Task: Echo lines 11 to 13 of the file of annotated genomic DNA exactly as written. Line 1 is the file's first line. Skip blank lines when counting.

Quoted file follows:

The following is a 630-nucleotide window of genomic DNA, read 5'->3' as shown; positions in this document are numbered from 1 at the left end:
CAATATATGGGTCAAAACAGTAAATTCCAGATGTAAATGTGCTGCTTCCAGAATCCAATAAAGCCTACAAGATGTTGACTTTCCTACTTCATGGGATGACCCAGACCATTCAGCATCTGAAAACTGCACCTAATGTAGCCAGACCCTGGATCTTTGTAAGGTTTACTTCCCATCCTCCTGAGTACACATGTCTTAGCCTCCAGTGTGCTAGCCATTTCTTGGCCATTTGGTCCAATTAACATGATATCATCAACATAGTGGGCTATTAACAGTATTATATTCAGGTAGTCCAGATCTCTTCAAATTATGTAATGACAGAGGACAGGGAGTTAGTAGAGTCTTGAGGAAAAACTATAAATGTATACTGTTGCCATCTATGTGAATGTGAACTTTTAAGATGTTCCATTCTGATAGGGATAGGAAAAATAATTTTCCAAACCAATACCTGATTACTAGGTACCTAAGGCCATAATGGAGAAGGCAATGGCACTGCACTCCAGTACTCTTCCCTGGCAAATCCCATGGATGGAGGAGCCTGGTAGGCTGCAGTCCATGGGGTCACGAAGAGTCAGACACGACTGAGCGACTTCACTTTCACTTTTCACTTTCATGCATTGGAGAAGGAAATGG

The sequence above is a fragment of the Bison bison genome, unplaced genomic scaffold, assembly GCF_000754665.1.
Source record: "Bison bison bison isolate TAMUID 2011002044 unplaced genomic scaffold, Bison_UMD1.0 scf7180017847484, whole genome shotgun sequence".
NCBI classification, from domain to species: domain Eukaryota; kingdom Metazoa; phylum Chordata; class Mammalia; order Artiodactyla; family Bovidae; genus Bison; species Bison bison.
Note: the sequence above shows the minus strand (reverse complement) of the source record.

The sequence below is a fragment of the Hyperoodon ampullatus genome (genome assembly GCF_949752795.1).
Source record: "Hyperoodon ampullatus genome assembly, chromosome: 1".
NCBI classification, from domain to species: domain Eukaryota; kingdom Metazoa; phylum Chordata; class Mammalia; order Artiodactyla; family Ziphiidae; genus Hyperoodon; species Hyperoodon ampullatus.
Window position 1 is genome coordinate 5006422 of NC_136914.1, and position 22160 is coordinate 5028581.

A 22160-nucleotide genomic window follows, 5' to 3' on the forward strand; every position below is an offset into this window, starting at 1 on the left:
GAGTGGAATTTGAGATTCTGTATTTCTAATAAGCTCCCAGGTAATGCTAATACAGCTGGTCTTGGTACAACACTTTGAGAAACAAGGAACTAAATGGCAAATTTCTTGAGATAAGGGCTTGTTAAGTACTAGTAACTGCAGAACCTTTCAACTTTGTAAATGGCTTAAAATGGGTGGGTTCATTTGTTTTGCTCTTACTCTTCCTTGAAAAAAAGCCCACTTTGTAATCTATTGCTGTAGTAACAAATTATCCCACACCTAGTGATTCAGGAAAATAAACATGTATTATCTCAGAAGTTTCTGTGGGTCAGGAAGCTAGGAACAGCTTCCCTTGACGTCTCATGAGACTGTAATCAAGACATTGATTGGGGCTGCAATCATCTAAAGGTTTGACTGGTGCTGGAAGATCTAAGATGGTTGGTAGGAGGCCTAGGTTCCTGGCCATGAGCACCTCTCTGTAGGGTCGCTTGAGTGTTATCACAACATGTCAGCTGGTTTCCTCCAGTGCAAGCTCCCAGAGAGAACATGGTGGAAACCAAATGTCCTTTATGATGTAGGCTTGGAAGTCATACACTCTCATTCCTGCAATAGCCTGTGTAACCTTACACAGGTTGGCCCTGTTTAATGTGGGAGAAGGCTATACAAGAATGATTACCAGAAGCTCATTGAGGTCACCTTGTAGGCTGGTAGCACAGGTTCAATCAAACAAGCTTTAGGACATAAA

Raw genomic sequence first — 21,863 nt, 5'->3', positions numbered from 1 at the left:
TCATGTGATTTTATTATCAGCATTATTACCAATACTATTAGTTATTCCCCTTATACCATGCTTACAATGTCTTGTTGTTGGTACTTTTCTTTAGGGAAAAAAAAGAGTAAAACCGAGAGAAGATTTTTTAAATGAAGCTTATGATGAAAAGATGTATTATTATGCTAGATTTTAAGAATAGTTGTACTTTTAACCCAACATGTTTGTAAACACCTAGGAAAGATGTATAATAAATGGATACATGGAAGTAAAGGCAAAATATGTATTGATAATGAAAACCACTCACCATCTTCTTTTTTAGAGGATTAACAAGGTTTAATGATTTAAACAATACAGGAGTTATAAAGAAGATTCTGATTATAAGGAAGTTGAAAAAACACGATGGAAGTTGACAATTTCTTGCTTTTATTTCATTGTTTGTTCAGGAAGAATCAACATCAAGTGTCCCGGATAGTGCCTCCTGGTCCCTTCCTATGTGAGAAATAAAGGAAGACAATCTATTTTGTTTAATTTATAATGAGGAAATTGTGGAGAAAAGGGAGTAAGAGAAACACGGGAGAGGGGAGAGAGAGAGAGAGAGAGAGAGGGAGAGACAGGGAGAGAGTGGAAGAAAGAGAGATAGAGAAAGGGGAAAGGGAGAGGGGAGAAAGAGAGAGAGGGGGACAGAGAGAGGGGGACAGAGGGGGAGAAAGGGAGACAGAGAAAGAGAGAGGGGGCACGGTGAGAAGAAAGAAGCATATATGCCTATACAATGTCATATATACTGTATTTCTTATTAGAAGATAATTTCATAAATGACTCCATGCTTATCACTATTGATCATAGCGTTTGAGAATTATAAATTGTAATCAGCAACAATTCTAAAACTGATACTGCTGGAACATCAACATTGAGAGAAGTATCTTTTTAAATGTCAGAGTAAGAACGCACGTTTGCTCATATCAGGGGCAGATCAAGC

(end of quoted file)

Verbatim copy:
A 22160-nucleotide genomic window follows, 5' to 3' on the forward strand; every position below is an offset into this window, starting at 1 on the left:
GAGTGGAATTTGAGATTCTGTATTTCTAATAAGCTCCCAGGTAATGCTAATACAGCTGGTCTTGGTACAACACTTTGAGAAACAAGGAACTAAATGGCAAATTTCTTGAGATAAGGGCTTGTTAAGTACTAGTAACTGCAGAACCTTTCAACTTTGTAAATGGCTTAAAATGGGTGGGTTCATTTGTTTTGCTCTTACTCTTCCTTGAAAAAAAGCCCACTTTGTAATCTATTGCTGTAGTAACAAATTATCCCACACCTAGTGATTCAGGAAAATAAACATGTATTATCTCAGAAGTTTCTGTGGGTCAGGAAGCTAGGAACAGCTTCCCTTGACGTCTCATGAGACTGTAATCAAGACATTGATTGGGGCTGCAATCATCTAAAGGTTTGACTGGTGCTGGAAGATCTAAGATGGTTGGTAGGAGGCCTAGGTTCCTGGCCATGAGCACCTCTCTGTAGGGTCGCTTGAGTGTTATCACAACATGTCAGCTGGTTTCCTCCAGTGCAAGCTCCCAGAGAGAACATGGTGGAAACCAAATGTCCTTTATGATGTAGGCTTGGAAGTCATACACTCTCATTCCTGCAATAGCCTGTGTAACCTTACACAGGTTGGCCCTGTTTAATGTGGGAGAAGGCTATACAAGAATGATTACCAGAAGCTCATTGAGGTCACCTTGTAGGCTGGTAGCACAGGTTCAATCAAACAAGCTTTAGGACATAAA

Raw genomic sequence first — 21,863 nt, 5'->3', positions numbered from 1 at the left: